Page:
RTFA: “The researchers incorporated a variety of controls and tests in their study to ensure that other characteristics of the communities studied could have explained the weight gain.”

      • framitz says:

        I did RTFA. Not much of an explanation of the controls used at all.

        • lihtox says:

          The actual article (i.e. the paper) is coming out in March: “The research will be published in the March issue of the Journal of Urban Economics.” Criticism (rather than speculation) over control factors should probably wait until then, eh?

    • ludwigk says:

      Why don’t you read the paper before settling upon baseless suspicions? There’s a good 8-10 pages of controls and variables accounted for in their analysis.

      “Areas without Walmarts”??? Gah! Did you think the study was written by a couple of 8th graders? These guys are well-published research economists! Is this really indicative of the divide between the average netizen and academia? Do you really know nothing about scholarly research?

  7. haggis for the soul says:

    Walmart can just start bundling crappy diet products to go with their crappy food. Win-win!

  8. dulcinea47 says:

    What’s the average weight gain over ten years for the general population? Or for people who don’t live near a walmart supercenter? It’d be nice to be able to compare.

    • framitz says:

      Thanks, that was one of the points I meant to make.

    • pecan 3.14159265 says:

      And for that matter, what about the non-supercenters? There are regular Wal-Marts that also sell some food products. If you’re buying Doritos, you probably don’t care whether they’re at a supercenter or a regular Wal-Mart. If you want a head of lettuce, you might not be able to get that at a regular Wal-Mart.

  9. tekmiester says:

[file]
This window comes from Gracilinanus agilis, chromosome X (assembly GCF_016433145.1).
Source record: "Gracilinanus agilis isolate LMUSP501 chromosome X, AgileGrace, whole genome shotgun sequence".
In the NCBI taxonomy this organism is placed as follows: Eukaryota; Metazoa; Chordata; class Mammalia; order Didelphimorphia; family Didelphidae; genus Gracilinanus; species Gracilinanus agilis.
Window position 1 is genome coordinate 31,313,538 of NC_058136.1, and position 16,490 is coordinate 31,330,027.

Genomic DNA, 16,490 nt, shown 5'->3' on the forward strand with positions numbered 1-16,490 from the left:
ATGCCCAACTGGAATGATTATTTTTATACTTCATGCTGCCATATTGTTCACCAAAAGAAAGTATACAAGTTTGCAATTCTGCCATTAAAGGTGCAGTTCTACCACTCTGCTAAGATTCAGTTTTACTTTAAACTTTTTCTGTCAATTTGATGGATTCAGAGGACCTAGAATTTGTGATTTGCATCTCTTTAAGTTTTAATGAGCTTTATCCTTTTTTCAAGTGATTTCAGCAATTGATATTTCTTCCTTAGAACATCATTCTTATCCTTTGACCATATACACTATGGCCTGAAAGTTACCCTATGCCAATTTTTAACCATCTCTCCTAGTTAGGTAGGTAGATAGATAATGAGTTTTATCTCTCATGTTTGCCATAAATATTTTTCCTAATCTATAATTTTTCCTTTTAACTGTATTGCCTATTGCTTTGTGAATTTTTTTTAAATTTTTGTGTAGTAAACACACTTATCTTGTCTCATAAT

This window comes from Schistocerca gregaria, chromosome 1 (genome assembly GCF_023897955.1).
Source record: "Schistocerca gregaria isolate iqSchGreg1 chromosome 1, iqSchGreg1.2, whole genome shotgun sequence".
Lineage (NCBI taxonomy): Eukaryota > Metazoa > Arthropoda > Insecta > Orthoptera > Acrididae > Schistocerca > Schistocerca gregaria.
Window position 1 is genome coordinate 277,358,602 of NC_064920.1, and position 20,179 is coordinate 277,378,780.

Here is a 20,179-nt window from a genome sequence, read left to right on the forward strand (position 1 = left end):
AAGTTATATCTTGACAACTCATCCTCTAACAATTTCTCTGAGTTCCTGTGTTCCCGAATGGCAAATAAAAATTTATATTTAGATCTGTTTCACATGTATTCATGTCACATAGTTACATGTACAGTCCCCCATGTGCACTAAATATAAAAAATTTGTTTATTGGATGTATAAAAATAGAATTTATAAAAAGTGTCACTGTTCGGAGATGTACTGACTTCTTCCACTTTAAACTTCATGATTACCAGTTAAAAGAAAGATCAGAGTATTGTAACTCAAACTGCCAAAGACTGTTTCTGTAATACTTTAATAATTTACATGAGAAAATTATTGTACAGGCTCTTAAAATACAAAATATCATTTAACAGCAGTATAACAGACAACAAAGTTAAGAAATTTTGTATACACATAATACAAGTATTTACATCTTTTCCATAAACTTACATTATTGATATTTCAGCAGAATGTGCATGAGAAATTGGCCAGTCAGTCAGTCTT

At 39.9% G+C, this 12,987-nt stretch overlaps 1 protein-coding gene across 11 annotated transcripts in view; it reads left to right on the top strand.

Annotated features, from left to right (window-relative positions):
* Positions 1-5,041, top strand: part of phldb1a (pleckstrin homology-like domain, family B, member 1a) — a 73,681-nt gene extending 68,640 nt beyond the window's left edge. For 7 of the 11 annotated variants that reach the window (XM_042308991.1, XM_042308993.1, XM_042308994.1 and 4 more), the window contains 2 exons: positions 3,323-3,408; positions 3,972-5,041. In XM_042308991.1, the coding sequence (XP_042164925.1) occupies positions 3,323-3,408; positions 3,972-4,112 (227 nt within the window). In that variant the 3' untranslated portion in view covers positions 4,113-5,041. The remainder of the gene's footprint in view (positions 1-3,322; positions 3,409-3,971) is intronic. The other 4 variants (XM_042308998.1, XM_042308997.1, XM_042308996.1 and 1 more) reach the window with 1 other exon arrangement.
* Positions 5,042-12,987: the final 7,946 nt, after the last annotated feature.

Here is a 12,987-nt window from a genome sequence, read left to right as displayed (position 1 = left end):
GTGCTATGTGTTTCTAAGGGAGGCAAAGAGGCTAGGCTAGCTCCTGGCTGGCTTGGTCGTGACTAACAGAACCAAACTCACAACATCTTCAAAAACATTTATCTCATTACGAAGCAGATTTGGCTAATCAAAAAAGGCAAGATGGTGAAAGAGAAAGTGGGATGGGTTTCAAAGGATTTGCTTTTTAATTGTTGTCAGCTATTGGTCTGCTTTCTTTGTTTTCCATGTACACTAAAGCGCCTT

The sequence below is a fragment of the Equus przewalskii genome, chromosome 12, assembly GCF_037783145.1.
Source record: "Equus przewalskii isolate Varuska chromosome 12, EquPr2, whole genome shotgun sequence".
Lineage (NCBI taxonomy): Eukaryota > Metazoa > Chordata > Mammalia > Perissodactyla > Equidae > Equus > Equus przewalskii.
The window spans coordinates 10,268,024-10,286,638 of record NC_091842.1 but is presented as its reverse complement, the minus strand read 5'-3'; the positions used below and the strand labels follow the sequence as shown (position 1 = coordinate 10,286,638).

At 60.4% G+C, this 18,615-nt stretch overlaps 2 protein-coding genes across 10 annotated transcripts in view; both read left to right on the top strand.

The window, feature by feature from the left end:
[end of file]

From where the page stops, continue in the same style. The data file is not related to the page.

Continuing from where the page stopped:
They would have to do a REALLY good job controlling for variables on a study lie this one.

    To me, if people are gaining 1.5lbs over 10 years, that sounds like a good thing, considering how much fatter everyone else has gotten.

    Plus, hasnt everyone gotten fatter?

  10. duncanblackthorne says:

    As much as I hate Walmart, I think in this case they’re just the enabler, not the core of the problem. My observation is that the core of the problem is twofold:

    1. People don’t keep track of what and how much they’re eating.
    2. People don’t want to keep track of what and how much they’re eating, they’d rather be blissfully ignorant of it.
    • Kate says:

      Or people have tried that it was completely useless in the long run as are most methods for losing weight.

      • Reading_Comprehension says:

        You’re saying a person’s weight is determined by fate?

        • FireJayPa says:

          If you’ve read enough comments in the threads…no one is at fault for being fat. It’s either genetics or just fate or karma or something else.

          NOM NOM NOM

          • Cheap Sniveler: Sponsored by JustAnswer.comâ„¢ says:

            Nothing is anyone’s fault.

            • Kate says:

              Shall we start blaming men for losing their hair now? I’m sure there are a lot more things we can make people feel needlessly guilty about.

        • Kate says:

          Lovely erroneous dichotomy.

          The point is 98 percent of all fat people have never been able to lose weight long term, no matter what was tried, with the exception of bariatric surgery. This implies that all those diets/exercise regiments or mind control tricks don’t work, for whatever reason, probably because there are some basic fallacies in the conventional reasoning of how bodies and fat works.

  11. evilpete says:

    When wallmart opened in Clearlake CA, the locals dressed up to go shopping there

  12. RickinStHelen says: